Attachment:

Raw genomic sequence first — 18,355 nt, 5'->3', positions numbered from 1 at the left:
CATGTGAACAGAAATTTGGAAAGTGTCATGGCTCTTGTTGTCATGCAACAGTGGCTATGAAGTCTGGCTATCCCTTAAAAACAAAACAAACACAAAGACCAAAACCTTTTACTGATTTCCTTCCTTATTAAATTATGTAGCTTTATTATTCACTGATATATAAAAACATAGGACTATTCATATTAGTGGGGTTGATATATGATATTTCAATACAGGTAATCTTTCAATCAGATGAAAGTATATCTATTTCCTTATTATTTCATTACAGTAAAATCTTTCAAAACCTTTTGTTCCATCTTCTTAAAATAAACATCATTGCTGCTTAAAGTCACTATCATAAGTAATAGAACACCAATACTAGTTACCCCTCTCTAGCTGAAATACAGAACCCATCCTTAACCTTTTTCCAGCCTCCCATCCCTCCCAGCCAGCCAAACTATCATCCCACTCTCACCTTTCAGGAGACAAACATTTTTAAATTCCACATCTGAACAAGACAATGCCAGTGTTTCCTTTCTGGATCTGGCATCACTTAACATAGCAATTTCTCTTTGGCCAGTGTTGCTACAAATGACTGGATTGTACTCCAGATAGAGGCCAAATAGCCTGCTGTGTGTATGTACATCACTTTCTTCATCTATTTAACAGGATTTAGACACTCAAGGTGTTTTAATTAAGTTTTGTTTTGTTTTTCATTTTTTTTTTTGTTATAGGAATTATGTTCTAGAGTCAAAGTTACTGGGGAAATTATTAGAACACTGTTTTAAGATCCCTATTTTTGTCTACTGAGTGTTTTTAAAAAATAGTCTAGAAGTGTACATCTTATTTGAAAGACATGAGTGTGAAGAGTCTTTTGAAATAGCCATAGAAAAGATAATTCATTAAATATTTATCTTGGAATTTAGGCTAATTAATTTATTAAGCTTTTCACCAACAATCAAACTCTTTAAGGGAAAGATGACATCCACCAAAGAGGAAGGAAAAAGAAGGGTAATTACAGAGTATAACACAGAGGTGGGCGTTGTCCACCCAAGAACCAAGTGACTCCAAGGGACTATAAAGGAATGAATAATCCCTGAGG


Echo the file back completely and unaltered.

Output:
Raw genomic sequence first — 18,355 nt, 5'->3', positions numbered from 1 at the left:
CATGTGAACAGAAATTTGGAAAGTGTCATGGCTCTTGTTGTCATGCAACAGTGGCTATGAAGTCTGGCTATCCCTTAAAAACAAAACAAACACAAAGACCAAAACCTTTTACTGATTTCCTTCCTTATTAAATTATGTAGCTTTATTATTCACTGATATATAAAAACATAGGACTATTCATATTAGTGGGGTTGATATATGATATTTCAATACAGGTAATCTTTCAATCAGATGAAAGTATATCTATTTCCTTATTATTTCATTACAGTAAAATCTTTCAAAACCTTTTGTTCCATCTTCTTAAAATAAACATCATTGCTGCTTAAAGTCACTATCATAAGTAATAGAACACCAATACTAGTTACCCCTCTCTAGCTGAAATACAGAACCCATCCTTAACCTTTTTCCAGCCTCCCATCCCTCCCAGCCAGCCAAACTATCATCCCACTCTCACCTTTCAGGAGACAAACATTTTTAAATTCCACATCTGAACAAGACAATGCCAGTGTTTCCTTTCTGGATCTGGCATCACTTAACATAGCAATTTCTCTTTGGCCAGTGTTGCTACAAATGACTGGATTGTACTCCAGATAGAGGCCAAATAGCCTGCTGTGTGTATGTACATCACTTTCTTCATCTATTTAACAGGATTTAGACACTCAAGGTGTTTTAATTAAGTTTTGTTTTGTTTTTCATTTTTTTTTTTGTTATAGGAATTATGTTCTAGAGTCAAAGTTACTGGGGAAATTATTAGAACACTGTTTTAAGATCCCTATTTTTGTCTACTGAGTGTTTTTAAAAAATAGTCTAGAAGTGTACATCTTATTTGAAAGACATGAGTGTGAAGAGTCTTTTGAAATAGCCATAGAAAAGATAATTCATTAAATATTTATCTTGGAATTTAGGCTAATTAATTTATTAAGCTTTTCACCAACAATCAAACTCTTTAAGGGAAAGATGACATCCACCAAAGAGGAAGGAAAAAGAAGGGTAATTACAGAGTATAACACAGAGGTGGGCGTTGTCCACCCAAGAACCAAGTGACTCCAAGGGACTATAAAGGAATGAATAATCCCTGAGG